Friday, October 21, 2011

Personal Bests

It is no secret that my two favorite writers in The New Yorker are (in either order): Atul Gawande, and Adam Gopnik. So it was with some pleasure that I noticed that two recent issues featured articles from them: Personal Best, by Gawande, and Broken Kingdom, by Gopnik. Each essay is different, and their topics are completely unrelated, yet I find them intriguingly inter-connected.

Gopnik's article celebrates the fiftieth anniversary of a very under-appreciated classic: Norton Juster's The Phantom Tollbooth (published the year I was born!). As Gopnik says, it really means something when a children's book stands the test of time like this:

it means that the book hasn't been passed just from parent to child but from parent to child and on to child again.

Somehow, Gopnik tracks down not just Juster, but also Jules Feiffer, the illustrator, and spends several hours with them ("a pair of wryly benevolent uncles") talking about the book, about how it came to be, and about what they think it means that it has survived to the present day: "The book is made magical by Juster's and Feiffer's gift for transforming abstract philosophical ideas into unforgettable images."

Gopnik proposes that the "enduring magic" of The Phantom Tollbooth is in fact quite fundamental:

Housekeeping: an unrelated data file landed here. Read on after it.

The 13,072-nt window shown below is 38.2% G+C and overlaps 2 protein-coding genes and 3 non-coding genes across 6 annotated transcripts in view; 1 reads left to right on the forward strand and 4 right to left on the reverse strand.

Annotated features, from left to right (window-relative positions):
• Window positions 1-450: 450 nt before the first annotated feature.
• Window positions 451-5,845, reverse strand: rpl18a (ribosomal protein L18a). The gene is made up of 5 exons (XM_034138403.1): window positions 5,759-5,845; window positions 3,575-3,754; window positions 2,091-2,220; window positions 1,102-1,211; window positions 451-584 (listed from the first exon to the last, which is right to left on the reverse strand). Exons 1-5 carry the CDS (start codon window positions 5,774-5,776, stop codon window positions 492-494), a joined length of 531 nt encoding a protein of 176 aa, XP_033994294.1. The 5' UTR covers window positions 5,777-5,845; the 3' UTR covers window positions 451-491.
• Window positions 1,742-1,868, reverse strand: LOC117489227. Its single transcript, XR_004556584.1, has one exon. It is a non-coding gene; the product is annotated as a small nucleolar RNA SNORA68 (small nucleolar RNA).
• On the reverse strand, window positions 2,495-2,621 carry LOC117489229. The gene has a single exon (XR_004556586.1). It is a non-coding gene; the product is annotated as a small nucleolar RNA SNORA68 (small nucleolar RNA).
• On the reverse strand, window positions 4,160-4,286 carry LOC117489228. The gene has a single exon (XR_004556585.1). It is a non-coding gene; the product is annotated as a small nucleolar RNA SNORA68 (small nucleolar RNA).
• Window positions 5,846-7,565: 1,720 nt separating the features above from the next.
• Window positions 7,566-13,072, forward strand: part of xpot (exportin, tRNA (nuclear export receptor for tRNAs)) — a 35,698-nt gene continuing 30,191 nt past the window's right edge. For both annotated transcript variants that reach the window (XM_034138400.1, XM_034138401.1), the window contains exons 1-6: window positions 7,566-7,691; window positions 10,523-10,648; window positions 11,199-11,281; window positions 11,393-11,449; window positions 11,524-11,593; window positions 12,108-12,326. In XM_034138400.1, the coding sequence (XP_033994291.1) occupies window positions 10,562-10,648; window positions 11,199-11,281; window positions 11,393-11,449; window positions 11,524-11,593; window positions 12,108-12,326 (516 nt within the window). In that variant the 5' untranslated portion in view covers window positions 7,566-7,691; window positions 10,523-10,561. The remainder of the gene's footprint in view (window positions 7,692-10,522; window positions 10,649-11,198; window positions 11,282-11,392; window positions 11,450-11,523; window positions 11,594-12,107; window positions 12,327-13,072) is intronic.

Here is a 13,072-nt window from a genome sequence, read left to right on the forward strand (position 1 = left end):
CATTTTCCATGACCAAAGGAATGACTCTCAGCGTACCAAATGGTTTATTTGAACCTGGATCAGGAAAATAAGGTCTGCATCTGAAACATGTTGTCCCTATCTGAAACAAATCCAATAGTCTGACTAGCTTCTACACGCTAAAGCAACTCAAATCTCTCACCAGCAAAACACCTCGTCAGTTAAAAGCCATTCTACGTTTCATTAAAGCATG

As with every classic of children's literature, its real subject is education. The distinctive quality of modern civilization, after all, is that children are subjected to year after year after year of schooling. In the best-loved kids' books, the choice is often between the true education presented in the book -- say, Arthur's through anaimals at the hands of Merlyn, in The Sword in the Stone -- and the false education of the world and school. The child being read to (and the adult reading) is persuaded that self-reliance is a better model for learning than slavish obedience.

The Phantom Tollbooth, claims Gopnik, represents the ultimate paean to curiosity and a love of all knowledge, wherever it might lie. It is:

not just a manifesto for learning; it is a manifesto for the liberal arts, for a liberal education, and even for the liberal-arts college.

Meanwhile, Gawande is thinking about learning, too, but from a quite different angle:

I've been a surgeon for eight years. For the past couple of them, my performance in the operating room has reached a plateau. I'd like to think it's a good thing -- I've arrived at my professional peak. But mainly it seems as if I've just stopped getting better.